Paying for Reviews – FTC Guidelines and What Does the Law Say?

paying for reviews

Paying for reviews? A survey run by an e-consultancy company and Adobe determined that customer experience is by far the single, most impactful marketing trend and it’s likely to stay this way over the course of the next 5 years. More and more companies are starting to realize that flawless customer experience is by far, the most effective way to steal customers from your direct competitors and to retain them for the long run.

However, when it comes to exemplifying and leveraging this experience in the form of feedback, things can get quite tricky. A lot of companies are actively willing to incentivize feedback by offering certain promotions, free services, products or even by paying their customers. This is where certain regulations have to be followed.

Organic Feedback vs Paying for Reviews

Of course, the most effective way to leverage your company is to collect organic feedback. And, a lot of companies are doing so. There are numerous funnels that could be used to get legitimate organic feedback without incentivizing it through promotions, free products or paying for reviews. This is, ultimately, the most effective way to capitalize on the customer experience and to leverage it to capture new clients.

However, many social networking sites would go a step further. They’d offer something in return for sharing their link to show that you are pleased with a certain business, product, experience or whatever it is they want to market. What does the law say in this regard? Are there any rules for paying for reviews?

The FTC and its Standing

Now, the legal provisions regulating this matter are derivative of the FTC Act regarding product placement. FTC staff had definitively expressed the opinion that as stipulated by the aforementioned legal act, endorsing a product or a service after being incentivized to do so by the provider requires a disclaimer. You should explicitly say that you’ve been paid or offered something in return for leaving the review.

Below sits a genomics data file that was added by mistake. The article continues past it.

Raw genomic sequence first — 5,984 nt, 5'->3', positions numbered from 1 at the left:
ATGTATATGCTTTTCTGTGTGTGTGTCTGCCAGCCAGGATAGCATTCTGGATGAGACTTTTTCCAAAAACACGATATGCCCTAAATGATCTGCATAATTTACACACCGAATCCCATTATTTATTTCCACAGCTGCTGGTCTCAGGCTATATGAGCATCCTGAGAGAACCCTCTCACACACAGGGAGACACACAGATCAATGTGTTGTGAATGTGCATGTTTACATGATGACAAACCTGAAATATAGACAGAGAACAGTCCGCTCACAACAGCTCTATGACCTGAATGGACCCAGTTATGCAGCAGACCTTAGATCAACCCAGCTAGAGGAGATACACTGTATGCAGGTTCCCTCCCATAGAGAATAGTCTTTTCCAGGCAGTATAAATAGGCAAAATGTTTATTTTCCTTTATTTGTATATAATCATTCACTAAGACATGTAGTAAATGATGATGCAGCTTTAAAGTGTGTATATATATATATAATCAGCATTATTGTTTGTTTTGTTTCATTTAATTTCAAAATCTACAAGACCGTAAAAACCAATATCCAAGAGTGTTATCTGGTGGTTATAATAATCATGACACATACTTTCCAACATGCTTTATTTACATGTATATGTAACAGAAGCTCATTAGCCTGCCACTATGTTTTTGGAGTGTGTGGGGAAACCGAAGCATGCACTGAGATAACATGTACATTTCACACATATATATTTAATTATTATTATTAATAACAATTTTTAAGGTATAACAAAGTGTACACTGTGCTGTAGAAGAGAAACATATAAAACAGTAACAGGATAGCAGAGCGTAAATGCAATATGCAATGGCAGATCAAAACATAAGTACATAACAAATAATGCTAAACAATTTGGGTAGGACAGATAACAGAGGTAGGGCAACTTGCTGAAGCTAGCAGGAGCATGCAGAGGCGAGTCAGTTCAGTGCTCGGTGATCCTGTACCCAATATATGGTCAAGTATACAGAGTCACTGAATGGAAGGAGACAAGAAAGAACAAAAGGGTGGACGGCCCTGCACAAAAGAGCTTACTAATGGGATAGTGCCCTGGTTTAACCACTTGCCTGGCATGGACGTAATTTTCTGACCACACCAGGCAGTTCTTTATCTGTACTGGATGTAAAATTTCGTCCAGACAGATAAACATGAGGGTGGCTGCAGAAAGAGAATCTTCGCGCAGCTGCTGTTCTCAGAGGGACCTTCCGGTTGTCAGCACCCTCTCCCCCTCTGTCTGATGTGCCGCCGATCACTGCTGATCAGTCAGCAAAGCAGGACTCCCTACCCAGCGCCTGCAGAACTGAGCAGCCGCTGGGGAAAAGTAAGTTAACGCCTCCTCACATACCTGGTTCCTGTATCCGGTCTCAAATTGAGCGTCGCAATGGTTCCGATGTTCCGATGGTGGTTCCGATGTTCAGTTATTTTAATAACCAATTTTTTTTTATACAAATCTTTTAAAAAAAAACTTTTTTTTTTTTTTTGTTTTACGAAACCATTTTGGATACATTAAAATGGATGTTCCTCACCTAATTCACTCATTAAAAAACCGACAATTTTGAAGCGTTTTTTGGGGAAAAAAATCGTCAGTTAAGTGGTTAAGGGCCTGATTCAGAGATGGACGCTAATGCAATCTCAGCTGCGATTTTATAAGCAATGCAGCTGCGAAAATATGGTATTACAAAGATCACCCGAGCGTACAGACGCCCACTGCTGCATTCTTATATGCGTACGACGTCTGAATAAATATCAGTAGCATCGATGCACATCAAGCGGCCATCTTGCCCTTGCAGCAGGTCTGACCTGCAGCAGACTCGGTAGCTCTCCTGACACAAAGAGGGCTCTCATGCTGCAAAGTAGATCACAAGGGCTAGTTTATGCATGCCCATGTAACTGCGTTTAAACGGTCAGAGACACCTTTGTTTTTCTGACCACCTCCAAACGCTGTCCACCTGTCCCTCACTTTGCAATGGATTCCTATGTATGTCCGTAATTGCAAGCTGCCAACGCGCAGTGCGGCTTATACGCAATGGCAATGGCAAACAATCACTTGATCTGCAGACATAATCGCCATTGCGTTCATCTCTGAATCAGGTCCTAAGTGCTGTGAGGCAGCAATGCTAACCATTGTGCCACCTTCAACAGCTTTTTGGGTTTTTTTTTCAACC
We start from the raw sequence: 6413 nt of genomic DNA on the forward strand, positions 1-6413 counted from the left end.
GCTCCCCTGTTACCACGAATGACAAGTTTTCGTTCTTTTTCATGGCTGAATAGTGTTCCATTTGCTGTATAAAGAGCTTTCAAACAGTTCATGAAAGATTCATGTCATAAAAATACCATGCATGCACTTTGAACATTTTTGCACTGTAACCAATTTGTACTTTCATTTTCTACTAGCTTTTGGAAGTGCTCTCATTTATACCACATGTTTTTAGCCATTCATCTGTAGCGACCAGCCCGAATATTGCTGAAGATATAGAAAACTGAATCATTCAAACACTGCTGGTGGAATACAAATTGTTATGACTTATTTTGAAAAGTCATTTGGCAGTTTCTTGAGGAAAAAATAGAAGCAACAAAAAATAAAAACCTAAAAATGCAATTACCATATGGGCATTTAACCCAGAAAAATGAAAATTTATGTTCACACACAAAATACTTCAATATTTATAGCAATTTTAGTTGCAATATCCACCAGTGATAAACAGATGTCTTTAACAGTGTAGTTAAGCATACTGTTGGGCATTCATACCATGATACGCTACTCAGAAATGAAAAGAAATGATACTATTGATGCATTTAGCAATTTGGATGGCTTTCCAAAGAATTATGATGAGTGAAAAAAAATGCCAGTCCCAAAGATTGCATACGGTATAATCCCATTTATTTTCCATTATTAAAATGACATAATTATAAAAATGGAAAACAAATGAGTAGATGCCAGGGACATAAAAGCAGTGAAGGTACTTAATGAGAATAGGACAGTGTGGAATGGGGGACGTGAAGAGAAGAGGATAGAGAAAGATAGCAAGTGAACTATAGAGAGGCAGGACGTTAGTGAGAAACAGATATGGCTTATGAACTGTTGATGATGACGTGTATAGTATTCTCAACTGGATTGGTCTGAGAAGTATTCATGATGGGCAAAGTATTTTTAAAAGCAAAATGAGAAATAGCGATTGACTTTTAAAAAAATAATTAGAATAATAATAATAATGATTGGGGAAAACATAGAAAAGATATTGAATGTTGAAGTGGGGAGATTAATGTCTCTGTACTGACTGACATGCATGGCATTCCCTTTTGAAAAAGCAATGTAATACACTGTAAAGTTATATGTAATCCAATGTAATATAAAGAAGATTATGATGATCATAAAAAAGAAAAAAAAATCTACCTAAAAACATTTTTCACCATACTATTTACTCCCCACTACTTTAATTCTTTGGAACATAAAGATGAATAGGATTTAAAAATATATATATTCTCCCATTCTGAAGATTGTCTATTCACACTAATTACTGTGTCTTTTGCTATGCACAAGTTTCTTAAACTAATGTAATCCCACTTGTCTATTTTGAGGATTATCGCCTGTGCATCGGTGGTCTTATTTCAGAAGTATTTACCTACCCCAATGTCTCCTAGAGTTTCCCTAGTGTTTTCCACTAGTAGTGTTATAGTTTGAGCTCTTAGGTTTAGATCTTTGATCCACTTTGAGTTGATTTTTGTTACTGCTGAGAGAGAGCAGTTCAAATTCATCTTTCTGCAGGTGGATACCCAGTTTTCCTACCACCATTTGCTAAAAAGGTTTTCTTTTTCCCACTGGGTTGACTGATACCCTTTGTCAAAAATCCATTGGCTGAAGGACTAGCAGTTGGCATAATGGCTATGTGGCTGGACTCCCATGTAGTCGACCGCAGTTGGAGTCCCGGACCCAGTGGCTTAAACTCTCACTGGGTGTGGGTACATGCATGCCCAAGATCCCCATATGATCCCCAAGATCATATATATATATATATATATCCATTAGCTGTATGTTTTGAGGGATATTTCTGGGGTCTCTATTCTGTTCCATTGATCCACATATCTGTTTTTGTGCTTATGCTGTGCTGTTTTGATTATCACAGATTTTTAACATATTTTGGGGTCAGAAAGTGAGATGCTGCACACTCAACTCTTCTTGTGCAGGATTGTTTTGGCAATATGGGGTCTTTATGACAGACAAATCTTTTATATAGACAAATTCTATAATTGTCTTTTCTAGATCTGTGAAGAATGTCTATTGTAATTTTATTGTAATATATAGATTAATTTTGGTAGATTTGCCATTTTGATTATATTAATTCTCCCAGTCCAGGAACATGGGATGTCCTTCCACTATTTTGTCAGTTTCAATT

This is why, as an avid company with broad social media presence, you might want to avoid paying for reviews. Even though multiple tricks are used to conceal or somehow make this disclosure hard to reach, this is something that usually pushes the customer off.

Sadly, not every business adheres to these guidelines. Some businesses even go so far as to incentivize and encouraging fake reviews. While the FTC has neither the time nor the resources to go after individual reviewers, it’s important to be able to spot a fake review and, if necessary, report the benefiting business accordingly.

An Effective Way around It

Instead, focusing on establishing a consistent process of capturing organic feedback and testimonials routinely is a lot more productive and effective in the long run in comparison to taking those shortcuts. Breaking the rules of the FTC regarding the disclosures is something which could utterly hurt your reputation. Keep in mind that the Internet is not very forgiving and it might take a great deal of effort and money to repair it.

There are numerous marketing strategies and techniques which are specifically tailored to establishing a feedback funnel which captures the customer experience to its fullest. This is the approach that you’d like to take and implement in order to avoid putting your company’s reputation in unreasonable jeopardy.